To Read or Not to Read, Is that the Question?

Study booksThroughout the past four years of my time as a student of the University of London, I have spent the best part of my summers mulling over reading lists. Don’t you all anticipate the new stationary, new books and new reading lists when exams still seem aeons away? The first day of holidays right after my last exam, I have downloaded the subject guides quite as if on autopilot. It has given me a rush of joy and immense satisfaction to discover in advance what the coming academic year holds for me.

I have come across many students on the VLE asking questions in a similar vein regarding readings:

Do I have to read a lot as a student of the University of London?

Reading is an integral part of degrees such as BA English and the Graduate Diploma in International Relations, the two degrees that I have studied for through the University of London. The answer is yes, you have to read a fair amount of materials. However, it is on par with the expectations of undergraduate and graduate study and it will be a paradox to believe one can course through further studies without reading much.

How much should I read to be able to sit exams with confidence?

Reading lists in our subject guides are organised into essential/primary readings and further/secondary readings. To achieve your course outcomes and be able to approach exams with confidence it is crucial to read all the essential readings. However, when it comes to further readings, there is a lot of flexibility. You can narrow down the list based on topics of your interest and availability of texts. Supplementing these with your own research incorporating more recent publications and additional materials that you can easily access at the local library or journals online will definitely earn you brownie points in assessments.

How do I tackle the extensive reading lists?

Keep calm and read on posterIt is true that by the end of your cursory glances over subject guides, cumulatively, your list of readings will be overwhelming and appear insurmountable. Don’t worry! The best approach is to start small: pick a book you find interesting that is part of your core syllabus and read a couple of pages every day. It is helpful to get into this rhythm of reading where it gradually becomes a habit and part of your daily activities.

All these are pertinent questions and if there was someone in my first year to give tangible advice I may not have stressed myself too much about trying to read everything on the reading list. You do not have to read everything. While I do advise you to try and read all the essential readings, making informed selections in secondary readings and narrowing down a handful of topics to focus on is the most helpful and practical strategy for success.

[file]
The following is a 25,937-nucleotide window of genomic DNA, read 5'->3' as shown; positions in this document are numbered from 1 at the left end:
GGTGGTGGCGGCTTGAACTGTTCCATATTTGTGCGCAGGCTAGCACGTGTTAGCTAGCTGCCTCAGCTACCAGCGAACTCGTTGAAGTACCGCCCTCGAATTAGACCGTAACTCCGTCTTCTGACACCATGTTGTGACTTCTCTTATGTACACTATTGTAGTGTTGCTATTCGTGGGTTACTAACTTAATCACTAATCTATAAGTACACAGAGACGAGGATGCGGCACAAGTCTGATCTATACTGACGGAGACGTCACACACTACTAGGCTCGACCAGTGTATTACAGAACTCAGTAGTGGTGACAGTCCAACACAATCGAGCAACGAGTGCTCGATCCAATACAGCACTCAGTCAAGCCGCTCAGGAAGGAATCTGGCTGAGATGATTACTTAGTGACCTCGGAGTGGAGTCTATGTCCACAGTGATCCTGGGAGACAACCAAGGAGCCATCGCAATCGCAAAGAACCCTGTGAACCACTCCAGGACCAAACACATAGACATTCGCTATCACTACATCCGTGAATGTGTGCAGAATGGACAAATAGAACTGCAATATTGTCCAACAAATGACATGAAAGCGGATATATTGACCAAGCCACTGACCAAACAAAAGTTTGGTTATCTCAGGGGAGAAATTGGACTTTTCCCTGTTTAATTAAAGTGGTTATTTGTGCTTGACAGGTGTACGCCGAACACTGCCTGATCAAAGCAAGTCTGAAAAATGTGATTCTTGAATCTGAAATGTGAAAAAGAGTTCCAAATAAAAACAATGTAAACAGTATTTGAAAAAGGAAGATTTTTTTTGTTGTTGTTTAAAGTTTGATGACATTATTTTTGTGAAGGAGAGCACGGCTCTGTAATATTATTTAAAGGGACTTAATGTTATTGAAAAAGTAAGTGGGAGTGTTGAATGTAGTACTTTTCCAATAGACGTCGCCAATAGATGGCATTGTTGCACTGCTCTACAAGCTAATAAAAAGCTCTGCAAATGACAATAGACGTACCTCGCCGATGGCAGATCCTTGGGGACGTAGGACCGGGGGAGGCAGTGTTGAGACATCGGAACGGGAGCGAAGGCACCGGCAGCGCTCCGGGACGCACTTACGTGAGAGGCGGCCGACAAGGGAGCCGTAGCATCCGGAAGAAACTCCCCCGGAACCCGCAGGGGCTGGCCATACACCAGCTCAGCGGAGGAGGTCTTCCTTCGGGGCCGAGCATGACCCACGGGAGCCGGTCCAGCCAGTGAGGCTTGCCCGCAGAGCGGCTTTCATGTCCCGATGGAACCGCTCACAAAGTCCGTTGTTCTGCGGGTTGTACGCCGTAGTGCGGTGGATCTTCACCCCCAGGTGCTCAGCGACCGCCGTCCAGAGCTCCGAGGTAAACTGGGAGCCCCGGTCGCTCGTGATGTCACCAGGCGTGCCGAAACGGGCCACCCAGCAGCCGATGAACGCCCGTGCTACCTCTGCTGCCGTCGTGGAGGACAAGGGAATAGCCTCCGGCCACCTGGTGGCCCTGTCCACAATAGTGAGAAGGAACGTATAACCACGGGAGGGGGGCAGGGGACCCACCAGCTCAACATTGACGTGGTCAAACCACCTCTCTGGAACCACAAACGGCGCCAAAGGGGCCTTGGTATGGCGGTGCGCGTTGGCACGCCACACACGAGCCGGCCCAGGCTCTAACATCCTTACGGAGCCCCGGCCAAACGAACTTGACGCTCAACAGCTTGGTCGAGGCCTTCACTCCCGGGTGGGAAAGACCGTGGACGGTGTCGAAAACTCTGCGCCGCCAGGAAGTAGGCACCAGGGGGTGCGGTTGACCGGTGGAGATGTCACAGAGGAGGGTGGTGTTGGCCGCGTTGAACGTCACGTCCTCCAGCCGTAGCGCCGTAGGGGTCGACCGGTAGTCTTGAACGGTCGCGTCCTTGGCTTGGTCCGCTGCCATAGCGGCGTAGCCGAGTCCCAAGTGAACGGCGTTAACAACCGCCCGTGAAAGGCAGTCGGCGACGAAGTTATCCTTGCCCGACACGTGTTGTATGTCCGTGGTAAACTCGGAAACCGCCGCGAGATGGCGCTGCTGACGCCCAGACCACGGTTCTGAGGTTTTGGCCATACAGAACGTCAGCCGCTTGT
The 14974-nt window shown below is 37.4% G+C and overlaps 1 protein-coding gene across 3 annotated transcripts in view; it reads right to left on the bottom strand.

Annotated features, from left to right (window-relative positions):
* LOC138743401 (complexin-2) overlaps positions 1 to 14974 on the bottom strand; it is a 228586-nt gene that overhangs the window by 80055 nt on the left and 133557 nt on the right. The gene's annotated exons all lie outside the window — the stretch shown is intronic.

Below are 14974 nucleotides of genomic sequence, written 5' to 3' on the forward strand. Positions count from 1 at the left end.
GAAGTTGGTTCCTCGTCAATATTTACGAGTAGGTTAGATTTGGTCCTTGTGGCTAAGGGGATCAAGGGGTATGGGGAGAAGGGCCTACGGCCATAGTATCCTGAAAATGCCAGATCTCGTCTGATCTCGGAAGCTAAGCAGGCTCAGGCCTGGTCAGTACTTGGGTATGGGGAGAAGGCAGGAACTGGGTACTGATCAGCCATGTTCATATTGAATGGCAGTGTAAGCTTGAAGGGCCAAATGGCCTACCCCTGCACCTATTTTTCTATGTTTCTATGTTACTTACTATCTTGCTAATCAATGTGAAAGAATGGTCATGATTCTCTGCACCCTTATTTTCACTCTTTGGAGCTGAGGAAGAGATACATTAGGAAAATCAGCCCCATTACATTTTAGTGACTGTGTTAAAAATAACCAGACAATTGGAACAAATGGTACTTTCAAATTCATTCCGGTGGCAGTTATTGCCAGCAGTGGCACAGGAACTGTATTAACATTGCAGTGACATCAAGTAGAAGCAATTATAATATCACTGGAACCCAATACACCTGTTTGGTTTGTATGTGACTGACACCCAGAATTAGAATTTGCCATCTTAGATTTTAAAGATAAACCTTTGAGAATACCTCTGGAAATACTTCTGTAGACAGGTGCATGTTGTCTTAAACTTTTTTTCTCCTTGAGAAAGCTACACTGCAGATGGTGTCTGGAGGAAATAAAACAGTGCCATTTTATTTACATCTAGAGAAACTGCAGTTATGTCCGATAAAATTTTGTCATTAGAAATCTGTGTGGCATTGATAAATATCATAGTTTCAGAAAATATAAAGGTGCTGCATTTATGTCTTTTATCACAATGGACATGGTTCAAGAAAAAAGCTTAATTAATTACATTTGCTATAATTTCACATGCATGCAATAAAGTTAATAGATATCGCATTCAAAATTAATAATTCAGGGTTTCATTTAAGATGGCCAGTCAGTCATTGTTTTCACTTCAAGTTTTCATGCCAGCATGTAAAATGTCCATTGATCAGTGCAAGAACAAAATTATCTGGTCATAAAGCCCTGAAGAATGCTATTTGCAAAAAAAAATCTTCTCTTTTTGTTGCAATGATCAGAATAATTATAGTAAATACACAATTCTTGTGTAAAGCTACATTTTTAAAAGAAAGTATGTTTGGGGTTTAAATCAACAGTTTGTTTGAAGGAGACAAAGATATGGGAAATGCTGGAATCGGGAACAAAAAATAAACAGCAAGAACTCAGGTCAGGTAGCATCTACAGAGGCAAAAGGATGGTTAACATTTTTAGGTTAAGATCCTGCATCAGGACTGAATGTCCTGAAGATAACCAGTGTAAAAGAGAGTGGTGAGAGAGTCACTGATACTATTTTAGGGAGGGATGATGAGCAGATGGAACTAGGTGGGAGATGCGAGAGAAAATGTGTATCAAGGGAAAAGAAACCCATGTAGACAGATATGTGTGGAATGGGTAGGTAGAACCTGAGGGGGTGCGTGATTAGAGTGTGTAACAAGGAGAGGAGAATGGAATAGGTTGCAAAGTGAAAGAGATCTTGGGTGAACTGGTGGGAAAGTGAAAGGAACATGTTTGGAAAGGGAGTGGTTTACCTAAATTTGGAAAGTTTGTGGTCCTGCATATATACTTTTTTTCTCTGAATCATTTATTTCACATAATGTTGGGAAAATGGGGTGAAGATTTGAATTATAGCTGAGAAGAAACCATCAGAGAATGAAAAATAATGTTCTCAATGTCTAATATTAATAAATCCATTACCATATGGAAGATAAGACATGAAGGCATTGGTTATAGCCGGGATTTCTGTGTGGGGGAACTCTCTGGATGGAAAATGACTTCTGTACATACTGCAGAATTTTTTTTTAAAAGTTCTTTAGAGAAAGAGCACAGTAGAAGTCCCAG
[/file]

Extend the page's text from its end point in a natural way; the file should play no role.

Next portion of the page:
On this note, I am sharing with you three books that I have selected for my summer:

  • The English Patient, Michael Ondaatje
  • Ars Amatoria, Ovid
  • Middlesex, Jeffrey Eugenides

I would love to know what you are planning to read. Please comment and share your summer reading lists!

Happy reading,

Fiana

Picture Sources:
Library Book Haul, (own)
Keep Calm and Read On, Dr Seuss

Fiana is enrolled in the Graduate Diploma in International Relations. She previously earned a BA English degree with the International Programmes and is studying independently in Canada.

4 thoughts on “To Read or Not to Read, Is that the Question?

  1. The English Patient!! OK—sorry for the off-topic ;)

    I agree with you, the lists initially seem overwhelming, but once you get started, find your focus and narrow down the secondary readings you realise that it’s perfectly feasible. In fact, I ended up hungry for more making my own to-read lists for after the exams when I had time!

    This summer I’m catching up on E.M. Forster and some Henry James, but soon I will begin to read works relevant to my MA in world literatures. I can’t wait to have more reading lists!

    Cheers Fiana! xx

    Liked by 1 person

  2. I thought I were the only one suffering from the drawbacks of exams!!! It seems as if I can’t come out of the study mode. However, I have also downloaded a few pages of the courses that I intend to study, provided that I pass all my attempted exams in May/June.

    I agree that it is important to read the essential recommended readings. Sometimes the further readings are simply impossible to do because of the time frame. The journal articles in the further readings are easier to tackle than a suggested text.

    Good luck all, as we endeavour to be better citizens by developing ourselves holistically!!!

    Liked by 1 person

  3. I’ve just signed up for the English degree to stat studying this year… and after reading the study guide for just my first course last night, I was more than a little scared at the amount of work to be read.
    But this blog has eased my nerves a tad; thank you!
    I already have plans to visit my local library and become their best friend, and I started reading reading some of the course material even before I signed up. So, I think I’m good to go.
    Thank you!

    Liked by 1 person

  4. All the best @Vernon and @mynuttydubai! I am sure you will all do great, you already have a brilliant start.
    One of the best things is having fellow students with whom you share the journey. @Neira and I were in the same cohort and it was so helpful to have friends who were going through the same processes of choosing authors, buying books and following the same deadlines. Make the best out of these few years and enjoy. It will be so rewarding.

    Like

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